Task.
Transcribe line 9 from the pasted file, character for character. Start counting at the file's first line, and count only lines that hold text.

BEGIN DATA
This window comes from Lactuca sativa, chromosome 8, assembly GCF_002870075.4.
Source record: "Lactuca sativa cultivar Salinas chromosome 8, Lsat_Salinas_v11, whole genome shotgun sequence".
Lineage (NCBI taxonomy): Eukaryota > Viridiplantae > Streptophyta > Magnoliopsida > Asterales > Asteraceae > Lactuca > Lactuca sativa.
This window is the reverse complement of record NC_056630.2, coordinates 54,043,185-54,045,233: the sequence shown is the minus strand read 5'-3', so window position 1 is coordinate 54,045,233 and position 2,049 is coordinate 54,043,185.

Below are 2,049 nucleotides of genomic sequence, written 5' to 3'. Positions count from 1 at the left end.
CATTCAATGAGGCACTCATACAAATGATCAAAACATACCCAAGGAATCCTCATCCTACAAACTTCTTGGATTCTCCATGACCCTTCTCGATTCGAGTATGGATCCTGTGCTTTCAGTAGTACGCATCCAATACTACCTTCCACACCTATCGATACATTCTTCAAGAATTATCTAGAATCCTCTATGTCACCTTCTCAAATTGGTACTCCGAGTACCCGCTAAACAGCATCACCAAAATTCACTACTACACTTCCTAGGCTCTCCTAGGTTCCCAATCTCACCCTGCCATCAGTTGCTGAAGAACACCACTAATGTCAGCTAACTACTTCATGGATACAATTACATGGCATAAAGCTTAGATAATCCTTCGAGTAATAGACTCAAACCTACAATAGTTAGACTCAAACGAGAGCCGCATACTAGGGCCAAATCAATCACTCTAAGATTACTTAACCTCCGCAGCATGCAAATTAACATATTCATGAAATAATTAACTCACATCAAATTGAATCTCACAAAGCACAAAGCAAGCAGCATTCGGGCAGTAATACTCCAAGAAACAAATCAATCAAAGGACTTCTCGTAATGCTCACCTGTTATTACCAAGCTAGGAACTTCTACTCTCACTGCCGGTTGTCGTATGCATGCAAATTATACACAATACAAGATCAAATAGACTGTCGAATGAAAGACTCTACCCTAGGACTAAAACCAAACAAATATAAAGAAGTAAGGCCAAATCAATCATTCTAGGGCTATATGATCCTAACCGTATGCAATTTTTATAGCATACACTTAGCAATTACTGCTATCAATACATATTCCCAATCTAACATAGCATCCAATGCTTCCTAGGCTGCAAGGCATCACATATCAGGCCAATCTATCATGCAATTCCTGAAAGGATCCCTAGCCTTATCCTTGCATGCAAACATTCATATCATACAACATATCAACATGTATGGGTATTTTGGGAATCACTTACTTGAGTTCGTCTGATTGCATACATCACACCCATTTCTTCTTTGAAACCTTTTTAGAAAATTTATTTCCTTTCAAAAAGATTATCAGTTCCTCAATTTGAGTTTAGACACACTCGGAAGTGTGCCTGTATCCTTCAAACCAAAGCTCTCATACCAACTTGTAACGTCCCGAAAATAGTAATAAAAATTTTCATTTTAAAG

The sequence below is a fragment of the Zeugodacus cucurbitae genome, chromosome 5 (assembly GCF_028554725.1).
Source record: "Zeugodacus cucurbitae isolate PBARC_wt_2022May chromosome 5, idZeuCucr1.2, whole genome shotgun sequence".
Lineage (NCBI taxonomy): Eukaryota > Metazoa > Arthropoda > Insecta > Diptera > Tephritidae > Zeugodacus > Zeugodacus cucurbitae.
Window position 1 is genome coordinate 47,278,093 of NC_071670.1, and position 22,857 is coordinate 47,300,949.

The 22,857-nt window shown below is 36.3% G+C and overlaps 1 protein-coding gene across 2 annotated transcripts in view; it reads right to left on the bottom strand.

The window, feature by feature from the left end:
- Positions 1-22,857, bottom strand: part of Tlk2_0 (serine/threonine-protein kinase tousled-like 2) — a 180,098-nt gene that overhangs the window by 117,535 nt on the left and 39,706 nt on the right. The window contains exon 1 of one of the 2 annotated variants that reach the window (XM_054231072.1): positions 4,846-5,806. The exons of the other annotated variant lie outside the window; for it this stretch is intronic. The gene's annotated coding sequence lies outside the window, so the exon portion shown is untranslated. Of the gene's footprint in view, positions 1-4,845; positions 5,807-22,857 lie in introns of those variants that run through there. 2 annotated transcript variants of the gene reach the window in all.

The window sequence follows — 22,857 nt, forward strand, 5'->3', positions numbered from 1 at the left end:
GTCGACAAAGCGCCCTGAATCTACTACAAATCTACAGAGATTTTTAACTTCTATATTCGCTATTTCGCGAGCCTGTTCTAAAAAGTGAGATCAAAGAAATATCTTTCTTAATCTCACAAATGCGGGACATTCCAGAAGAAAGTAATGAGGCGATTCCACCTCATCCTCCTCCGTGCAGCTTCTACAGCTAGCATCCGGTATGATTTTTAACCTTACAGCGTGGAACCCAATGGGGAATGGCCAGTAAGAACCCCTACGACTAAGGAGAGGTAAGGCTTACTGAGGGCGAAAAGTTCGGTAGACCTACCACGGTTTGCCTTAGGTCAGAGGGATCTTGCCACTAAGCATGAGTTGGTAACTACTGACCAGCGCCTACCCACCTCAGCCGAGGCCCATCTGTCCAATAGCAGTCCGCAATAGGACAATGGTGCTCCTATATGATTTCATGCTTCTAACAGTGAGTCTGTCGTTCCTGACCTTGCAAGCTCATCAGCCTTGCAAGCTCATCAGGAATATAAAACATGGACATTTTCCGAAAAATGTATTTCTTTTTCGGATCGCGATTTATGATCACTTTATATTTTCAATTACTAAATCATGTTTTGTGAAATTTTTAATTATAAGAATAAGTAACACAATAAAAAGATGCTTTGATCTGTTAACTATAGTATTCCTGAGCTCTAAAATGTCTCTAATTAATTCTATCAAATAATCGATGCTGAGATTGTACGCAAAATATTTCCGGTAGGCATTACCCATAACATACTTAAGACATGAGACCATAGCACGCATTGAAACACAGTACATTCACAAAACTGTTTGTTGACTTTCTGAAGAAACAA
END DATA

Lineage (NCBI taxonomy): Eukaryota > Metazoa > Arthropoda > Insecta > Diptera > Tephritidae > Zeugodacus > Zeugodacus cucurbitae.